Paleontologists have identified five points in Earth’s history when, for whatever reason (asteroid impact, volcanic eruptions and atmospheric changes are the main suspects), mass extinctions eliminated many or most species.
The concept of extinction took a while to sink in. Thomas Jefferson saw mastodon bones from Kentucky, for example, and concluded that the giant animals must still be living somewhere in the interior of the continent. He asked Lewis and Clark to keep an eye out for them.
Today, according to many biologists, we’re in the midst of a sixth great extinction. Mastodons may have been some of the earliest victims. As humans moved from continent to continent, large animals that had thrived for millions of years began to disappear—mastodons in North America, giant kangaroos in Australia, dwarf elephants in Europe. Whatever the cause of this early wave of extinctions, humans are driving modern extinctions by hunting, destroying habitat, introducing invasive species and inadvertently spreading diseases.
4. Things that taste good are bad for you.
In 1948, the Framingham Heart Study enrolled more than 5,000 residents of Framingham, Massachusetts, to participate in a long-term study of risk factors for heart disease. (Very long term—the study is now enrolling the grandchildren of the original volunteers.) It and subsequent ambitious and painstaking epidemiological studies have shown that one’s risk of heart disease, stroke, diabetes, certain kinds of cancer and other health problems increases in a dose-dependent manner upon exposure to delicious food. Steak, salty French fries, eggs Benedict, triple-fudge brownies with whipped cream—turns out they’re killers. Sure, some tasty things are healthy—blueberries, snow peas, nuts and maybe even (oh, please) red wine. But on balance, human taste preferences evolved during times of scarcity, when it made sense for our hunter-gatherer ancestors to gorge on as much salt and fat and sugar as possible. In the age of Hostess pies and sedentary lifestyles, those cravings aren’t so adaptive.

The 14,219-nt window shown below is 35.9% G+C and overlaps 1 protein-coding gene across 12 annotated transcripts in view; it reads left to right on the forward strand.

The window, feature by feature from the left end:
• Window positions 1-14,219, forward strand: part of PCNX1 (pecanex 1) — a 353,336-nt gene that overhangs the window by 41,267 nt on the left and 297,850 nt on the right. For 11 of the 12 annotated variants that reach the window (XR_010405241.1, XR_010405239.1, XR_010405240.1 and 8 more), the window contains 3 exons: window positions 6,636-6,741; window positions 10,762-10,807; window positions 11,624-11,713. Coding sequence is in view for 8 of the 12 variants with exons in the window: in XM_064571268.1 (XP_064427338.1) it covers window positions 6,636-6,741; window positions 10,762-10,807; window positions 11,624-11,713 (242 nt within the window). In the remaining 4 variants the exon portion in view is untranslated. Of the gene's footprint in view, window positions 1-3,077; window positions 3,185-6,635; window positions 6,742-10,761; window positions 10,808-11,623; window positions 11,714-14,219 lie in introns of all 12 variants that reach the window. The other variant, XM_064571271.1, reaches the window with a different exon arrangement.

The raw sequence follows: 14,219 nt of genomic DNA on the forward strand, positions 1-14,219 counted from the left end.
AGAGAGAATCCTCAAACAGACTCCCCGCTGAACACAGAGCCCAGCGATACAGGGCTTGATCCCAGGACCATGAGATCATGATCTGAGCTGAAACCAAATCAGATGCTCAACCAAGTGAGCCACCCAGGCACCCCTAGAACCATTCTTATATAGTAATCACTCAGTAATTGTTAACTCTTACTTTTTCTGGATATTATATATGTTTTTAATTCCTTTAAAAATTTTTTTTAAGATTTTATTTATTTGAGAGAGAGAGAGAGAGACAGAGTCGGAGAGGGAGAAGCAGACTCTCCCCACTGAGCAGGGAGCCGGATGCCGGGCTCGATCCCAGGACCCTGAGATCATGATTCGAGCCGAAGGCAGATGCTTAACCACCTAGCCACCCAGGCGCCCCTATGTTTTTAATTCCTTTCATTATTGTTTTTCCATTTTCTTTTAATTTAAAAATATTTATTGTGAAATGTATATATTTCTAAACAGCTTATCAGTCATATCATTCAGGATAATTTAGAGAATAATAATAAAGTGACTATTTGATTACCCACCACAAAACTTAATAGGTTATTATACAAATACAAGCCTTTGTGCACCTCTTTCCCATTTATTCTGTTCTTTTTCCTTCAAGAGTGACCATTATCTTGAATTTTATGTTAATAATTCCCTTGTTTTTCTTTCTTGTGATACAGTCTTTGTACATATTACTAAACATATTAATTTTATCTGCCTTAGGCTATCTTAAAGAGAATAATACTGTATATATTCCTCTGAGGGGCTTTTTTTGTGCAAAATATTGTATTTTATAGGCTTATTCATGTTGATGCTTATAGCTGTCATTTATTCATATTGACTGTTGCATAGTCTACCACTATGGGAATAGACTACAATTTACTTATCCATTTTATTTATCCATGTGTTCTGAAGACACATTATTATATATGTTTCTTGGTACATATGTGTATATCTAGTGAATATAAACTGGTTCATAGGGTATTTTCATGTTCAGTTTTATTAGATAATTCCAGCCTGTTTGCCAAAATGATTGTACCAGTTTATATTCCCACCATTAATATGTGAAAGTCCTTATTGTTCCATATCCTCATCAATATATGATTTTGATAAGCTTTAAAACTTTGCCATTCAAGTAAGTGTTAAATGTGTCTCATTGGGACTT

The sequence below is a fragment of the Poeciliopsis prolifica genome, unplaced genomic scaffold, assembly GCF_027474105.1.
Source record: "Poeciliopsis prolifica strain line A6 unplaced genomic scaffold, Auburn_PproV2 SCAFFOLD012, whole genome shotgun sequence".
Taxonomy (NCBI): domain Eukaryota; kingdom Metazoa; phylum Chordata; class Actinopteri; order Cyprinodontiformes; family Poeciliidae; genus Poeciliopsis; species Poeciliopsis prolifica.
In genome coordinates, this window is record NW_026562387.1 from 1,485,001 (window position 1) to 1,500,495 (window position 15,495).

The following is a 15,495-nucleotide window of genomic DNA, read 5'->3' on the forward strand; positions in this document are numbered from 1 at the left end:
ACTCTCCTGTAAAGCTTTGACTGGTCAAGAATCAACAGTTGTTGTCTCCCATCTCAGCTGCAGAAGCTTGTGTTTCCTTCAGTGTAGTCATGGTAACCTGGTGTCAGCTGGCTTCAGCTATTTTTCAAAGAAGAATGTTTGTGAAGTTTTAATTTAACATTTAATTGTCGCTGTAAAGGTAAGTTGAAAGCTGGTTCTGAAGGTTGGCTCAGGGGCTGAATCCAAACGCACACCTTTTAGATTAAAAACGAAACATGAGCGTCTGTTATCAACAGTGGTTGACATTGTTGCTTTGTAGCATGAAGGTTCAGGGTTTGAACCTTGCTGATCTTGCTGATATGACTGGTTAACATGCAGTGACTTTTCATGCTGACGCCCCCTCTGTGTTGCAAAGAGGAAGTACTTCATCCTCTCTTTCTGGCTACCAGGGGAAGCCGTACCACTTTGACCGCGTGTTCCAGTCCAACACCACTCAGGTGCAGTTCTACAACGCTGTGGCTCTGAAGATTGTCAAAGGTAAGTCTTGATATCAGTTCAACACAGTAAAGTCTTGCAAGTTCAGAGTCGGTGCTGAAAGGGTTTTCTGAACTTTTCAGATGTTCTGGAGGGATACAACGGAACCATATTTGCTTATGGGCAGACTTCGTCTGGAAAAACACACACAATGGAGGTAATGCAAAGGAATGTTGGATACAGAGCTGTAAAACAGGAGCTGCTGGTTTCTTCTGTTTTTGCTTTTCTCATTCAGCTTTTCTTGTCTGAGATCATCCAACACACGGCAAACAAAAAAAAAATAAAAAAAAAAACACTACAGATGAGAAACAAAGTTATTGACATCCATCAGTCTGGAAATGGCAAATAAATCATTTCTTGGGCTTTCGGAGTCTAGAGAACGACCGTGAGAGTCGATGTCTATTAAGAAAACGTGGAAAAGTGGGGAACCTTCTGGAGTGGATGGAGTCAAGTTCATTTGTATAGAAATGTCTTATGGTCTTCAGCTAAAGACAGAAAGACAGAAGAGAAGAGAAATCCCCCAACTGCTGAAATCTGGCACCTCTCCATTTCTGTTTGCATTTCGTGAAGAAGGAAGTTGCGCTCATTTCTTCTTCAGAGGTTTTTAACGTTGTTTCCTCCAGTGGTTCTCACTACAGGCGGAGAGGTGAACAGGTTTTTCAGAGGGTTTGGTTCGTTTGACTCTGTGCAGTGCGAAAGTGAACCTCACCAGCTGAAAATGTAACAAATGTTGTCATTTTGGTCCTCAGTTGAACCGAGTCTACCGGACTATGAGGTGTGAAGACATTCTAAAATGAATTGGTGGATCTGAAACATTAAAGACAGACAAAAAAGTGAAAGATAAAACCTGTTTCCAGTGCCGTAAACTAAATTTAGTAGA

Einstein’s famous equation is certainly one of the most brilliant and beautiful scientific discoveries—but it’s also one of the most disturbing. The power explained by the equation really rests in the c², or the speed of light (186,282 miles per second) times itself, which equals 34,700,983,524. When that’s your multiplier, you don’t need much mass—a smidgen of plutonium is plenty—to create enough energy to destroy a city.
6. Your mind is not your own.